Unite or Divide? The Challenges of Teaching History in Societies Emerging from Violent Conflict

In the aftermath of violent conflict, some countries suspend the teaching of their recent history in school. Textbooks used before the conflict may no longer be acceptable, and teachers and school administrators may fear that discussion of the controversial past will lead to the renewal of violent conflict.

This event will share lessons learned about teaching history at the secondary school level from USIP-funded grant projects around the world.

  • What challenges are involved in developing secondary school curricula that contribute to peace building?
  • What are the major changes in pedagogy that need to accompany revision of curricula?
  • How do “structural” issues relating to educational financing, language policy, national teaching standards, etc., affect social reconstruction?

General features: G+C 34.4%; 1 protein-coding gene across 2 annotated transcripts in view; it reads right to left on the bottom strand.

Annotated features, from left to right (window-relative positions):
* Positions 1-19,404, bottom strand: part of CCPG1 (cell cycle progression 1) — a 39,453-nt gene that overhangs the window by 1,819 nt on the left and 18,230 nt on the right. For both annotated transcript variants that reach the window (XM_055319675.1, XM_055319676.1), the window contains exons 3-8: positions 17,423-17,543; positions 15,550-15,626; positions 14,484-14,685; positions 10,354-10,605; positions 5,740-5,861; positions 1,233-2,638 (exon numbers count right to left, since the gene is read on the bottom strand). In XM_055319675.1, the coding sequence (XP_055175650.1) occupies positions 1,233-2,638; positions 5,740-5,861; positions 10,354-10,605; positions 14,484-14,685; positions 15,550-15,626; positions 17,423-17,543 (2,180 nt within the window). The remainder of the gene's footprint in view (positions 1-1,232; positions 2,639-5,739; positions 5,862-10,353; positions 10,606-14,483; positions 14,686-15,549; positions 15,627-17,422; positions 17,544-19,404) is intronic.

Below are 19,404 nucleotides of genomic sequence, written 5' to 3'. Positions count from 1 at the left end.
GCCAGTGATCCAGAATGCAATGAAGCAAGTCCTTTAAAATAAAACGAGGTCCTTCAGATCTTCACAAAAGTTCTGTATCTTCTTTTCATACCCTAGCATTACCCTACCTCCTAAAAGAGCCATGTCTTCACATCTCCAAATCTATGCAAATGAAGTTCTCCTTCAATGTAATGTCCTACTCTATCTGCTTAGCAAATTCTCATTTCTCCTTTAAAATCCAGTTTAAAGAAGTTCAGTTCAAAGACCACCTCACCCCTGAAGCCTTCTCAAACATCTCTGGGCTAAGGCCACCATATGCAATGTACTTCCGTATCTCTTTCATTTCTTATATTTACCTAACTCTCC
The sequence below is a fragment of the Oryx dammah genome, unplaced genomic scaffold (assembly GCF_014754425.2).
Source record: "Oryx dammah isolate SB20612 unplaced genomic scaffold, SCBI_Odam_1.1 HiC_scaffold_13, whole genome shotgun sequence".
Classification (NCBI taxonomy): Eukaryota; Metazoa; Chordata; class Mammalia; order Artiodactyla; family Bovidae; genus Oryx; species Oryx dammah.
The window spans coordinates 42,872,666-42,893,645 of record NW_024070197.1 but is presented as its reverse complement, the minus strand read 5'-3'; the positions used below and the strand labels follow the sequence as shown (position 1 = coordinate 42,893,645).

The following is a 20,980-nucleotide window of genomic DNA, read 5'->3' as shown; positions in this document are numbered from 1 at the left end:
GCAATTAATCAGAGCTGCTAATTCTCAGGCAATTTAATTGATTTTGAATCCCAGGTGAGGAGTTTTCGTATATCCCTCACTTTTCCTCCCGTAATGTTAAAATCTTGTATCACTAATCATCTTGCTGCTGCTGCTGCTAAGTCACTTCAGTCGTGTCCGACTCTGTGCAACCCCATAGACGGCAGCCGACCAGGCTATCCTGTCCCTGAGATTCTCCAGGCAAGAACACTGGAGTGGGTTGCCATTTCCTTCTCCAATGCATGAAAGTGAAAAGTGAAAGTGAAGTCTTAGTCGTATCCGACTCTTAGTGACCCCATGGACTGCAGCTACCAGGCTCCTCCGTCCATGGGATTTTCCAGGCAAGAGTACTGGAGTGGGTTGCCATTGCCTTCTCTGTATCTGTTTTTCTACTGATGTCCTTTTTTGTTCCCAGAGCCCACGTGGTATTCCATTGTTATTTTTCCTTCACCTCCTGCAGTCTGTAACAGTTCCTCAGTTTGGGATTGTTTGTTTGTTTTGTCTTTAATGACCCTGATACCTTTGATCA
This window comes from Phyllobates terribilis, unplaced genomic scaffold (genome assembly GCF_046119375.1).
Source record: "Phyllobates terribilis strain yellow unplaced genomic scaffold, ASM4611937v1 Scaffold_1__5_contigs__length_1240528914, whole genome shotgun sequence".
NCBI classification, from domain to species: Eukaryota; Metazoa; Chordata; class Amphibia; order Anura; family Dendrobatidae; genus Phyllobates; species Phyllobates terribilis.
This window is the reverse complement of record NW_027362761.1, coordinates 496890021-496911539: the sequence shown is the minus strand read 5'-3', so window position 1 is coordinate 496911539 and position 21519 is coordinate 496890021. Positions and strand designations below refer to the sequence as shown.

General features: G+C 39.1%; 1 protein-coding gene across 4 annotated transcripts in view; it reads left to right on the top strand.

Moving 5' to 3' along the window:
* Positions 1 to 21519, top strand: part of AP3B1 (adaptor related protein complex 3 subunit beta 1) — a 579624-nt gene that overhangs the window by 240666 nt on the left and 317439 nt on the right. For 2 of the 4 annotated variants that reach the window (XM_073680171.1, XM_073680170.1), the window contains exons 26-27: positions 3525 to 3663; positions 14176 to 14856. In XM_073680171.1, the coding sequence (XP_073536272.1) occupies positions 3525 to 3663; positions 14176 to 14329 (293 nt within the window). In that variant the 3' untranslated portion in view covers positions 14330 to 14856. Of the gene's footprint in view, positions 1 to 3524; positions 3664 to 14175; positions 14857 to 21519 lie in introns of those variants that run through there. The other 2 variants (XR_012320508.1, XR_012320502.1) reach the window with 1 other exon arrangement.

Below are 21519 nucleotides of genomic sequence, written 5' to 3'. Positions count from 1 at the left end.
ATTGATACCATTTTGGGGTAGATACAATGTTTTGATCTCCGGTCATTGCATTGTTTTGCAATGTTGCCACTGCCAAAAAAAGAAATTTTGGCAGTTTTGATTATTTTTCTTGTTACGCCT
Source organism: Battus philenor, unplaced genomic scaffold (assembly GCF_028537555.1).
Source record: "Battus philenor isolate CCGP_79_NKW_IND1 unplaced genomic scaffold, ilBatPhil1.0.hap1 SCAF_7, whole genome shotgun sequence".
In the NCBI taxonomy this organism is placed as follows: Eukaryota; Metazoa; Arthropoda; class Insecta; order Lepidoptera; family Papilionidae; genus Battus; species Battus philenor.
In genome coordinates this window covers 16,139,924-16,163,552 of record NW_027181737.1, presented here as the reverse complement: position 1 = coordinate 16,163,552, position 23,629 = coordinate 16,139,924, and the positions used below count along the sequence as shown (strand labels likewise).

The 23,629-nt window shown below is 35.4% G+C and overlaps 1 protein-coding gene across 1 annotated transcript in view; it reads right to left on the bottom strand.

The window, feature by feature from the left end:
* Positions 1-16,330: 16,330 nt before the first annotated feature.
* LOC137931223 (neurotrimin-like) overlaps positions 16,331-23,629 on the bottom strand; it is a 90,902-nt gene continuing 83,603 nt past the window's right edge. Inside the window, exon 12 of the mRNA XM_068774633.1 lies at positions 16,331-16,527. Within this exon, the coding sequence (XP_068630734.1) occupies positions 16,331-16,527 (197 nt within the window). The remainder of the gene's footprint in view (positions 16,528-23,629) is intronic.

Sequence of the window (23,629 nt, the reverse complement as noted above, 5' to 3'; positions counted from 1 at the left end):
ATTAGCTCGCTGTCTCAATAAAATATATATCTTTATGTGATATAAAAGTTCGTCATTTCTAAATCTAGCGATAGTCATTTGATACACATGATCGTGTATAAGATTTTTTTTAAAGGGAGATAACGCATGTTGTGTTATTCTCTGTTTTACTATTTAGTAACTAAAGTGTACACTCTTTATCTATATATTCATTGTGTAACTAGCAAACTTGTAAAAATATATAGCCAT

• What methods are most effective in assessing the impact of revised history education programs on secondary school students?


  • Elizabeth Cole Assistant Director, TeachAsia Program Asia Society
  • Tony Gallagher Professor, Queen’s University, Belfast, N. Ireland
  • Charles Ingrao Professor, Purdue University
  • Karen Murphy Director of International Programs Facing History and Ourselves Moderator
  • Judy Barsalou, Vice President, Institute Grant Program, Moderator

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